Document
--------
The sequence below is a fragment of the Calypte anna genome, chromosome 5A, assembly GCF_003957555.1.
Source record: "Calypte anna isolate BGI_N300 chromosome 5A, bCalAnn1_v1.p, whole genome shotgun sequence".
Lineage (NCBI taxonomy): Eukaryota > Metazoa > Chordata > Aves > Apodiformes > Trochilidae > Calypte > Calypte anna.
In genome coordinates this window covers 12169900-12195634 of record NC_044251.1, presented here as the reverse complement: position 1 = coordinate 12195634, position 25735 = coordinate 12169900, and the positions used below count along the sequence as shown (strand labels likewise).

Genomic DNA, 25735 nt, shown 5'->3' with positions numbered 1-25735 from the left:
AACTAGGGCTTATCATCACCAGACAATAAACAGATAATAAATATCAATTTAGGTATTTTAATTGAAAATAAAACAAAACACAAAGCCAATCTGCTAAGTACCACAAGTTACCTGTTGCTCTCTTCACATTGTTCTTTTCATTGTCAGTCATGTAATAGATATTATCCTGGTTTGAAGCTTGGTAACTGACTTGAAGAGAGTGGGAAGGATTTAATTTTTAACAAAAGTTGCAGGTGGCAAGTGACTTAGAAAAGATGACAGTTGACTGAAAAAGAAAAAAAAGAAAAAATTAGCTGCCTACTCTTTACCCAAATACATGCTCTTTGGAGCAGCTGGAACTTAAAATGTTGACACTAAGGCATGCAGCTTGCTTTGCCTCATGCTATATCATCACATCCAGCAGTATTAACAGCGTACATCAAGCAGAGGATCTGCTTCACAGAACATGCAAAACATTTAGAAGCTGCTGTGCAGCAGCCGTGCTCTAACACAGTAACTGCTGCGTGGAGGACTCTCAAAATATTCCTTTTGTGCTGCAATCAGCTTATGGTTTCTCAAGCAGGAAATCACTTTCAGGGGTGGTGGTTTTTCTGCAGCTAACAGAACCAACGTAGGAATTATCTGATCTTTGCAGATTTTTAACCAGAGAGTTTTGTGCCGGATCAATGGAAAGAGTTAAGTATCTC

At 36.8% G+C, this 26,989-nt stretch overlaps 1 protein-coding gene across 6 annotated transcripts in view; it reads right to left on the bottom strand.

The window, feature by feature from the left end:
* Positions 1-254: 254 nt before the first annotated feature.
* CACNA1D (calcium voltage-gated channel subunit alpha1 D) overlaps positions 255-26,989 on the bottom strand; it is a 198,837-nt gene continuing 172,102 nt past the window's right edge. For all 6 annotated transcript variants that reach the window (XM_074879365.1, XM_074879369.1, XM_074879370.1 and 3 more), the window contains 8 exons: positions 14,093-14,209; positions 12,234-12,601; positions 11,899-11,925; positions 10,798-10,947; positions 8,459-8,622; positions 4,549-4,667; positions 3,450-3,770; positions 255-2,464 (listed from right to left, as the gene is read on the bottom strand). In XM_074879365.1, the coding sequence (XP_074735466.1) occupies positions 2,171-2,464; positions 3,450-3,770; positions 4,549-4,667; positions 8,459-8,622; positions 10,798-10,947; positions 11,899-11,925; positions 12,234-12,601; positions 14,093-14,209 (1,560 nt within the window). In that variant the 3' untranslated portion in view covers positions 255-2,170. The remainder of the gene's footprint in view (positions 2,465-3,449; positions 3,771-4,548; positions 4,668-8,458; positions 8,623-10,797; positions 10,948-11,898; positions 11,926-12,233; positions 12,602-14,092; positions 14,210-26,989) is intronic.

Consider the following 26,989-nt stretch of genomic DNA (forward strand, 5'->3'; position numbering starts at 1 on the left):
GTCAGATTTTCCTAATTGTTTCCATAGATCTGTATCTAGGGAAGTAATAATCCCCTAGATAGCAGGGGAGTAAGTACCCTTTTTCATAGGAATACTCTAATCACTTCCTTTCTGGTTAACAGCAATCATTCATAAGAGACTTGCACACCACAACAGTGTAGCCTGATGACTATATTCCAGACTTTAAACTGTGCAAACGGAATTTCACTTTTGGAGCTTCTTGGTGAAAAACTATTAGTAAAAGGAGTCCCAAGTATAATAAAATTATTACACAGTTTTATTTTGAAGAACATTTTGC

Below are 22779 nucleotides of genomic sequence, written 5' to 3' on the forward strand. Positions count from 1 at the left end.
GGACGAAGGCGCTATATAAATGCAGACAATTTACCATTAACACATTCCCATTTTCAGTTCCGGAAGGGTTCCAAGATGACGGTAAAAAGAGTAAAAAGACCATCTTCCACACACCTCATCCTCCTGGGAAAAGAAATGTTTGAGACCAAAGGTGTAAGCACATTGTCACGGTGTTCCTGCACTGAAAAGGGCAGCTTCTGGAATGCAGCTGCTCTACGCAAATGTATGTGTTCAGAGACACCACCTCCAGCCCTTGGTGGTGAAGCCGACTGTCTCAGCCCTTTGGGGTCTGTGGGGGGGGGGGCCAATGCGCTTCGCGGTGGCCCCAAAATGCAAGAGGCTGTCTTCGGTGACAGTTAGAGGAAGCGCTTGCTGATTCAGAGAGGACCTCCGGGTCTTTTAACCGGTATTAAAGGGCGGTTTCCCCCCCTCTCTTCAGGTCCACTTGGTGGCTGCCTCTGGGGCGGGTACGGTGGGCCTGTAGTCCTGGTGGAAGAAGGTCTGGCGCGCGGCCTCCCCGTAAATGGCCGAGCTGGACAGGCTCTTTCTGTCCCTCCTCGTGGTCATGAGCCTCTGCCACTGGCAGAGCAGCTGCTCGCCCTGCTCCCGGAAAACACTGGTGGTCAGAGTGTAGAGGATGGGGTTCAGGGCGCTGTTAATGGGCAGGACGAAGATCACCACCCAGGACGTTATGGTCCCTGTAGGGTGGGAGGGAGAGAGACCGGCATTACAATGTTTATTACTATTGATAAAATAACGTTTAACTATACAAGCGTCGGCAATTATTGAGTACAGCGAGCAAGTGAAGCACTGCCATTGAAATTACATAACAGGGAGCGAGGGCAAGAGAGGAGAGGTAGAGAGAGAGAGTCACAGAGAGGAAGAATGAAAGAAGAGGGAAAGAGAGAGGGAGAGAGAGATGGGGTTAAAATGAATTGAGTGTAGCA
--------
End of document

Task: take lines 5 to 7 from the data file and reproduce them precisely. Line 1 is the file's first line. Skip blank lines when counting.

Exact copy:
Genomic DNA, 25735 nt, shown 5'->3' with positions numbered 1-25735 from the left:
AACTAGGGCTTATCATCACCAGACAATAAACAGATAATAAATATCAATTTAGGTATTTTAATTGAAAATAAAACAAAACACAAAGCCAATCTGCTAAGTACCACAAGTTACCTGTTGCTCTCTTCACATTGTTCTTTTCATTGTCAGTCATGTAATAGATATTATCCTGGTTTGAAGCTTGGTAACTGACTTGAAGAGAGTGGGAAGGATTTAATTTTTAACAAAAGTTGCAGGTGGCAAGTGACTTAGAAAAGATGACAGTTGACTGAAAAAGAAAAAAAAGAAAAAATTAGCTGCCTACTCTTTACCCAAATACATGCTCTTTGGAGCAGCTGGAACTTAAAATGTTGACACTAAGGCATGCAGCTTGCTTTGCCTCATGCTATATCATCACATCCAGCAGTATTAACAGCGTACATCAAGCAGAGGATCTGCTTCACAGAACATGCAAAACATTTAGAAGCTGCTGTGCAGCAGCCGTGCTCTAACACAGTAACTGCTGCGTGGAGGACTCTCAAAATATTCCTTTTGTGCTGCAATCAGCTTATGGTTTCTCAAGCAGGAAATCACTTTCAGGGGTGGTGGTTTTTCTGCAGCTAACAGAACCAACGTAGGAATTATCTGATCTTTGCAGATTTTTAACCAGAGAGTTTTGTGCCGGATCAATGGAAAGAGTTAAGTATCTC

At 36.8% G+C, this 26,989-nt stretch overlaps 1 protein-coding gene across 6 annotated transcripts in view; it reads right to left on the bottom strand.